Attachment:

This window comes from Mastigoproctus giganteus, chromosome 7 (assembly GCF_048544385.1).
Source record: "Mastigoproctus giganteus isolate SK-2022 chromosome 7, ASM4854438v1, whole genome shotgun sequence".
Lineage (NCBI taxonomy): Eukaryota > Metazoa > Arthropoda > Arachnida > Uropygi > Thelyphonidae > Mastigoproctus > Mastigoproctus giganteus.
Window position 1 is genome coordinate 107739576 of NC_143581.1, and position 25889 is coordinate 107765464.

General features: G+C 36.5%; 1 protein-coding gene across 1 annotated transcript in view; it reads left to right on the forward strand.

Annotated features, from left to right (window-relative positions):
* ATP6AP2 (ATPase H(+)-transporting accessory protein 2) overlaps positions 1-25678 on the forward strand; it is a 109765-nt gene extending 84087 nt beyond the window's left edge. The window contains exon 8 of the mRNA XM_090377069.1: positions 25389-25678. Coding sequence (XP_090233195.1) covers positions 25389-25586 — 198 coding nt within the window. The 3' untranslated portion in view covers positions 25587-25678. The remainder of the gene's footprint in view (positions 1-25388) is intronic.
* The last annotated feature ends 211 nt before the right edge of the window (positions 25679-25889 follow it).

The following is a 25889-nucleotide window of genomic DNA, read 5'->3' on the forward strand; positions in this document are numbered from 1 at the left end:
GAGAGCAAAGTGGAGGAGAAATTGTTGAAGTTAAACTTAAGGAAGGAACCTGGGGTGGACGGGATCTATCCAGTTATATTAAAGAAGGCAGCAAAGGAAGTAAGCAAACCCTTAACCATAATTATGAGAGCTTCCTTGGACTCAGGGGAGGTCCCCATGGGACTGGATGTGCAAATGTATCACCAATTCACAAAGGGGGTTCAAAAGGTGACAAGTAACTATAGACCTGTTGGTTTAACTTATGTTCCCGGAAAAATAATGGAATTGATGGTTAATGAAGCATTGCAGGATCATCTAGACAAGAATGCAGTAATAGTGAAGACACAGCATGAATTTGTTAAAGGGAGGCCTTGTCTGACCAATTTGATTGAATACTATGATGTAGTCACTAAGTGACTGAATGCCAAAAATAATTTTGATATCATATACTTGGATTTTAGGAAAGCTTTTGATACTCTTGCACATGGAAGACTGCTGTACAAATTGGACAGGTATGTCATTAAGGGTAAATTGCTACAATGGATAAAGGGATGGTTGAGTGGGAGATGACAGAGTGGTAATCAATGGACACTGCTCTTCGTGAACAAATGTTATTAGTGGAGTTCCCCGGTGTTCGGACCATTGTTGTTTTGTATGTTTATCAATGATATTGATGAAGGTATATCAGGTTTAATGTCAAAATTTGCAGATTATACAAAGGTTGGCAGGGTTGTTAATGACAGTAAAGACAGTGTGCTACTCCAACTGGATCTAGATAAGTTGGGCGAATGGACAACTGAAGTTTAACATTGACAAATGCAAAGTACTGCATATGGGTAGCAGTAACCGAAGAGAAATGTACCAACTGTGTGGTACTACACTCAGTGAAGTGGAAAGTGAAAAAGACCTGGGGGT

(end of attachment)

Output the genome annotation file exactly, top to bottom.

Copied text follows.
This window comes from Mastigoproctus giganteus, chromosome 7 (assembly GCF_048544385.1).
Source record: "Mastigoproctus giganteus isolate SK-2022 chromosome 7, ASM4854438v1, whole genome shotgun sequence".
Lineage (NCBI taxonomy): Eukaryota > Metazoa > Arthropoda > Arachnida > Uropygi > Thelyphonidae > Mastigoproctus > Mastigoproctus giganteus.
Window position 1 is genome coordinate 107739576 of NC_143581.1, and position 25889 is coordinate 107765464.

General features: G+C 36.5%; 1 protein-coding gene across 1 annotated transcript in view; it reads left to right on the forward strand.

Annotated features, from left to right (window-relative positions):
* ATP6AP2 (ATPase H(+)-transporting accessory protein 2) overlaps positions 1-25678 on the forward strand; it is a 109765-nt gene extending 84087 nt beyond the window's left edge. The window contains exon 8 of the mRNA XM_090377069.1: positions 25389-25678. Coding sequence (XP_090233195.1) covers positions 25389-25586 — 198 coding nt within the window. The 3' untranslated portion in view covers positions 25587-25678. The remainder of the gene's footprint in view (positions 1-25388) is intronic.
* The last annotated feature ends 211 nt before the right edge of the window (positions 25679-25889 follow it).

The following is a 25889-nucleotide window of genomic DNA, read 5'->3' on the forward strand; positions in this document are numbered from 1 at the left end:
GAGAGCAAAGTGGAGGAGAAATTGTTGAAGTTAAACTTAAGGAAGGAACCTGGGGTGGACGGGATCTATCCAGTTATATTAAAGAAGGCAGCAAAGGAAGTAAGCAAACCCTTAACCATAATTATGAGAGCTTCCTTGGACTCAGGGGAGGTCCCCATGGGACTGGATGTGCAAATGTATCACCAATTCACAAAGGGGGTTCAAAAGGTGACAAGTAACTATAGACCTGTTGGTTTAACTTATGTTCCCGGAAAAATAATGGAATTGATGGTTAATGAAGCATTGCAGGATCATCTAGACAAGAATGCAGTAATAGTGAAGACACAGCATGAATTTGTTAAAGGGAGGCCTTGTCTGACCAATTTGATTGAATACTATGATGTAGTCACTAAGTGACTGAATGCCAAAAATAATTTTGATATCATATACTTGGATTTTAGGAAAGCTTTTGATACTCTTGCACATGGAAGACTGCTGTACAAATTGGACAGGTATGTCATTAAGGGTAAATTGCTACAATGGATAAAGGGATGGTTGAGTGGGAGATGACAGAGTGGTAATCAATGGACACTGCTCTTCGTGAACAAATGTTATTAGTGGAGTTCCCCGGTGTTCGGACCATTGTTGTTTTGTATGTTTATCAATGATATTGATGAAGGTATATCAGGTTTAATGTCAAAATTTGCAGATTATACAAAGGTTGGCAGGGTTGTTAATGACAGTAAAGACAGTGTGCTACTCCAACTGGATCTAGATAAGTTGGGCGAATGGACAACTGAAGTTTAACATTGACAAATGCAAAGTACTGCATATGGGTAGCAGTAACCGAAGAGAAATGTACCAACTGTGTGGTACTACACTCAGTGAAGTGGAAAGTGAAAAAGACCTGGGGGT